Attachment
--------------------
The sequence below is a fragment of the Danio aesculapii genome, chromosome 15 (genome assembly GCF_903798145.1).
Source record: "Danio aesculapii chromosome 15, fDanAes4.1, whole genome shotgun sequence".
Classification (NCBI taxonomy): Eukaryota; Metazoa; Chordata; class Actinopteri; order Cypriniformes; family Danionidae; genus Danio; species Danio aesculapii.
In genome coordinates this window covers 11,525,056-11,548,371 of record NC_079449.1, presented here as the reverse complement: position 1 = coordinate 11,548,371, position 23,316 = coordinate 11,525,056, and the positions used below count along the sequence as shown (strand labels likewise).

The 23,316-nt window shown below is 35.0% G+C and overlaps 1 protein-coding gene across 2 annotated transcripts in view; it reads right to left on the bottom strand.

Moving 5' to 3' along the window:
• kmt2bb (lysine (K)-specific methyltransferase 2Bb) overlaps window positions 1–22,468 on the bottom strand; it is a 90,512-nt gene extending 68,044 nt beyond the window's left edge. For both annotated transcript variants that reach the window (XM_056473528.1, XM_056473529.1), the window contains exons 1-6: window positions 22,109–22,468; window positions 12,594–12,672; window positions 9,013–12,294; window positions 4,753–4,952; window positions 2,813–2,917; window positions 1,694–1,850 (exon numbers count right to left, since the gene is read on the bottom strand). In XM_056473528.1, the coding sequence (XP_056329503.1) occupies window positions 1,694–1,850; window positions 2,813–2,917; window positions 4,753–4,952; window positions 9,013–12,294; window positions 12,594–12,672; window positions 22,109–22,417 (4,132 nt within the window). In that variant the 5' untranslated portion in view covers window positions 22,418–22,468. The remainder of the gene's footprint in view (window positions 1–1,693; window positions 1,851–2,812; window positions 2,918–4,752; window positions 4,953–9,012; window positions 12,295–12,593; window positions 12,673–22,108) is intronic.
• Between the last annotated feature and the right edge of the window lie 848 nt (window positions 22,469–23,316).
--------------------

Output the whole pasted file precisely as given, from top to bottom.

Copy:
The sequence below is a fragment of the Danio aesculapii genome, chromosome 15 (genome assembly GCF_903798145.1).
Source record: "Danio aesculapii chromosome 15, fDanAes4.1, whole genome shotgun sequence".
Classification (NCBI taxonomy): Eukaryota; Metazoa; Chordata; class Actinopteri; order Cypriniformes; family Danionidae; genus Danio; species Danio aesculapii.
In genome coordinates this window covers 11,525,056-11,548,371 of record NC_079449.1, presented here as the reverse complement: position 1 = coordinate 11,548,371, position 23,316 = coordinate 11,525,056, and the positions used below count along the sequence as shown (strand labels likewise).

The 23,316-nt window shown below is 35.0% G+C and overlaps 1 protein-coding gene across 2 annotated transcripts in view; it reads right to left on the bottom strand.

Moving 5' to 3' along the window:
• kmt2bb (lysine (K)-specific methyltransferase 2Bb) overlaps window positions 1–22,468 on the bottom strand; it is a 90,512-nt gene extending 68,044 nt beyond the window's left edge. For both annotated transcript variants that reach the window (XM_056473528.1, XM_056473529.1), the window contains exons 1-6: window positions 22,109–22,468; window positions 12,594–12,672; window positions 9,013–12,294; window positions 4,753–4,952; window positions 2,813–2,917; window positions 1,694–1,850 (exon numbers count right to left, since the gene is read on the bottom strand). In XM_056473528.1, the coding sequence (XP_056329503.1) occupies window positions 1,694–1,850; window positions 2,813–2,917; window positions 4,753–4,952; window positions 9,013–12,294; window positions 12,594–12,672; window positions 22,109–22,417 (4,132 nt within the window). In that variant the 5' untranslated portion in view covers window positions 22,418–22,468. The remainder of the gene's footprint in view (window positions 1–1,693; window positions 1,851–2,812; window positions 2,918–4,752; window positions 4,953–9,012; window positions 12,295–12,593; window positions 12,673–22,108) is intronic.
• Between the last annotated feature and the right edge of the window lie 848 nt (window positions 22,469–23,316).